Where can I go? How can I leave these steps where I kneel, knowing the Lord is just beyond these transparent panes. The sun is rising, the lights are turning on in the church for the priest to celebrate Mass. But it is still dark. The doors are still locked. “Upon my bed, by night I sought him whom my soul loves. . . . I will rise now . . . . I will seek him whom my soul loves.” Where should I go? The Lord has the words of eternal life, and he is in the tomb. There is nothing but Jesus.  “By the waters of Babylon, there we sat and wept . . .” Let my whole life wither Lord, if I forget you, if I do not set you above all my joys.

This is a great Holy Saturday . . . . What is there to do, what is there possibly to do on such a day that has lasted so many days? “On the sabbath day they rested according to the commandment.” I can’t even anoint the Lord. He is in the tomb. He hides himself. “I will wait for the Lord, who is hiding his face.” I cannot see his eyes, his gaze. His eyes are closed, asleep on the boat, tossed in the storm, his head on a cushion. I can’t see him seeing me, does he see? He is asleep… What rest is this? What sabbath is this death? Enter into my rest . . . .“I was asleep but my heart was awake within me.”

This is a great Holy Saturday . . . . Waiting. My heart beats. How? I do not know since the Heart of my life was pierced. I breathe. How? I do not know since the Breath and Spirit is still. Is hidden and apparently dead. “You have died, and your life is hid with Christ in God.”  This is a real death.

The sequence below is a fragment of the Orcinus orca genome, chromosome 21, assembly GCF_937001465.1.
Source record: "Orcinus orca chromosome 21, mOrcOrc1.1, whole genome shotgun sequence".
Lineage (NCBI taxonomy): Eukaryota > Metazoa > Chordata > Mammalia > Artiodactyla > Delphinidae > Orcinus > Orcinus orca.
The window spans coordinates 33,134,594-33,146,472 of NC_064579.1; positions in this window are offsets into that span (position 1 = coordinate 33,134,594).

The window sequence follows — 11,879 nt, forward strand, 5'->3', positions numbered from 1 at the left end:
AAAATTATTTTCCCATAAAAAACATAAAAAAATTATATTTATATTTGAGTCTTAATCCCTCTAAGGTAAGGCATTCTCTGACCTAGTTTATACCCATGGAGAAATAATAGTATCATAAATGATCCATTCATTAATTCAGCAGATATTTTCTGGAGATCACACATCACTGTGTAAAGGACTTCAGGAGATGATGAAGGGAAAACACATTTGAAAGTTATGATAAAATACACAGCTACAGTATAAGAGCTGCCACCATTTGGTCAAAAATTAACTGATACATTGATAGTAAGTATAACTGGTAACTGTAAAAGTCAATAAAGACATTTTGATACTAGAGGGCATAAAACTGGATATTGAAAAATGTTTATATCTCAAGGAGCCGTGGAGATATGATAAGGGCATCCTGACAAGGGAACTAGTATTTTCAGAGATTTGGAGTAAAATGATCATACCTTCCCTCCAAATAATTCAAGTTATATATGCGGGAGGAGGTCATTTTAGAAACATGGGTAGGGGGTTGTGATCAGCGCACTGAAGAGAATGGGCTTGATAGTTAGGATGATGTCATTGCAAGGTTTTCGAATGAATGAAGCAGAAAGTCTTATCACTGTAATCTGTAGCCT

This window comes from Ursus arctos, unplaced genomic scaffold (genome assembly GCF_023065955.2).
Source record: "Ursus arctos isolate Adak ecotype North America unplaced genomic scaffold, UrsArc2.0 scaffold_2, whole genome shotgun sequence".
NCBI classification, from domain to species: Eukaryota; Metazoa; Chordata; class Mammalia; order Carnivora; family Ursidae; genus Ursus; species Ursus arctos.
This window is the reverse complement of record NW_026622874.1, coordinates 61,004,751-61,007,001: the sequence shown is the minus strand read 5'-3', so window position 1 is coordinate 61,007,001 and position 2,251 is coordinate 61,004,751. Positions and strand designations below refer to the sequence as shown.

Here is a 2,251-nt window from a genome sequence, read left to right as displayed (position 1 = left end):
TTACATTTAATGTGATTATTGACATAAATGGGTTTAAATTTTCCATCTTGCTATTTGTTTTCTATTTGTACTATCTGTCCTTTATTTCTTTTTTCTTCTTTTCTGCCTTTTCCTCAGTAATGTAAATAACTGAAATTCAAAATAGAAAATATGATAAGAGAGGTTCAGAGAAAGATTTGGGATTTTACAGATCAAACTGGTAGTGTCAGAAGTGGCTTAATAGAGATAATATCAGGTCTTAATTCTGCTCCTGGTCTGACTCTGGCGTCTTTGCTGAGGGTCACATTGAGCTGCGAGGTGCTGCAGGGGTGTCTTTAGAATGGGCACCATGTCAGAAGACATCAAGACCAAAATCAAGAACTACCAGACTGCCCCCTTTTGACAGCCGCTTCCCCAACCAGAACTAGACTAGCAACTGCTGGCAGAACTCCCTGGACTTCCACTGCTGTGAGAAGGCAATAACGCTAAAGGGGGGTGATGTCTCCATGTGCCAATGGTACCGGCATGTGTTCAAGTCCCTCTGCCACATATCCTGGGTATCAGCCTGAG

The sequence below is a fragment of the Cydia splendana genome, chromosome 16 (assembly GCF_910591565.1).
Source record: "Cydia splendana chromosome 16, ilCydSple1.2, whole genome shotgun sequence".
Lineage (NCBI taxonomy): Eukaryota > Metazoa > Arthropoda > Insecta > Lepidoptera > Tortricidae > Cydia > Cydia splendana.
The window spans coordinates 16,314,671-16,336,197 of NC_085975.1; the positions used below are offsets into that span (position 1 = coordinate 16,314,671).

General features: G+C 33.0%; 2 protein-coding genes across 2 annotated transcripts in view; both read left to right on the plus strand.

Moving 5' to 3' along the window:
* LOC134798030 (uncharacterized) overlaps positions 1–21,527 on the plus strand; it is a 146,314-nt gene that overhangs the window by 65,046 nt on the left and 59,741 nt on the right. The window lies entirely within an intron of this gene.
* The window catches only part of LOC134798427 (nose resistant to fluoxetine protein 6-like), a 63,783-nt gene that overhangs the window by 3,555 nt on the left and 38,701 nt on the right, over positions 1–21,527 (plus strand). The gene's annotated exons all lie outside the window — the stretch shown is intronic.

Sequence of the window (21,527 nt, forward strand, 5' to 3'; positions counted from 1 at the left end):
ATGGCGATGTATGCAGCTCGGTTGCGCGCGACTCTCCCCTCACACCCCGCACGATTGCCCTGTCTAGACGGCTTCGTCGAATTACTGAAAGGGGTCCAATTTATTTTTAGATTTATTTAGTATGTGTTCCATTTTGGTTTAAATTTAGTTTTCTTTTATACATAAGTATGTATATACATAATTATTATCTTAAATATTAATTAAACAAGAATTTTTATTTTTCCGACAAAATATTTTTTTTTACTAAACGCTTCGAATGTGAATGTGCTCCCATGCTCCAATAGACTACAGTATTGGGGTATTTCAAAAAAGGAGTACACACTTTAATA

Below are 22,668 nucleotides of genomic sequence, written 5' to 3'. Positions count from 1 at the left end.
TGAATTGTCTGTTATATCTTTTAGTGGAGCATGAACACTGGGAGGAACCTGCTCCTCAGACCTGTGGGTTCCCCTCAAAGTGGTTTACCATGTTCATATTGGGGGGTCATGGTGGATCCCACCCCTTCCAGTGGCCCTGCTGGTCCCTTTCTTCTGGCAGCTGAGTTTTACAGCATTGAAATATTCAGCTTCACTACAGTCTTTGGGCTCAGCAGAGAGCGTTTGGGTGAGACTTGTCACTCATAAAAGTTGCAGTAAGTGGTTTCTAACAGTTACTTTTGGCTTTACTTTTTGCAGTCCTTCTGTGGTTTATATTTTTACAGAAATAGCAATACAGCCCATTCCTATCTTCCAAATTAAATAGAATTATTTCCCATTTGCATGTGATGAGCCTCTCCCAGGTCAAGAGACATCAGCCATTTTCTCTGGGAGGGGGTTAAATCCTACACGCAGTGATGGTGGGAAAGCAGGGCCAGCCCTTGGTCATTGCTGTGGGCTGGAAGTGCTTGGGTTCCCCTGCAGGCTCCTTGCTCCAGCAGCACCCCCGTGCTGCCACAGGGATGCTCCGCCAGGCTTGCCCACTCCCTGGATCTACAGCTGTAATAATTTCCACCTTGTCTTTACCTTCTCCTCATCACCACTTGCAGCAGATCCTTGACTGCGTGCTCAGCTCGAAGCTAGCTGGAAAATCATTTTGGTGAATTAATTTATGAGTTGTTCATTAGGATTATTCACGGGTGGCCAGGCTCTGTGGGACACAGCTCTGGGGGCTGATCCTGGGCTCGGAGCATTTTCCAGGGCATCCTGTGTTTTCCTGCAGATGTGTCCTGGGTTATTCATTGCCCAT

This is a time of particularly painful longing. A longing for the Lord’s presence . . . and union with Him in the tiny white host. This is a precious longing. A longing that expands our capacity of faith and trust. Let us let the Lord do this work in us.

We have this hope. “When Christ who is our life appears, then you will also appear with him in glory.”

“Saying this, she turned round and saw Jesus standing, but she did not know that it was Jesus.” It is now already Easter. The Lord is risen, Alleluia. He is truly risen, Alleluia. “The hour has come for you to wake from sleep.” The Lord is already risen. This is our sure hope, triumph and victory. Jesus is here with us. Immanuel. God with us.

Jesus said to her, “Woman, why are you weeping? Whom do you seek?” I seek you, Lord! You see my longing for you, you know why I weep. Where have you hidden, my beloved, and left me moaning.

He said to her, “Mary” She turned and recognized him. He is there. His voice is presence and promise and sight. “I have seen the Lord.” He is there, but he hides himself in the strangeness of his love, in the promise of deeper union. He hides himself in a golden box. He hides himself in the host.

This is a time of particularly painful longing. A longing for the Lord’s presence . . . and union with Him in the tiny white host. This is a precious longing. A longing that expands our capacity of faith and trust. Let us let the Lord do this work in us . . . . “Till the day breaths, and the shadows flee . . . turn my beloved.” Turn your face toward us and we will be saved. Hide not your face, return to us. “The voice of my beloved! Behold, he comes.” Maranatha, come, Lord Jesus.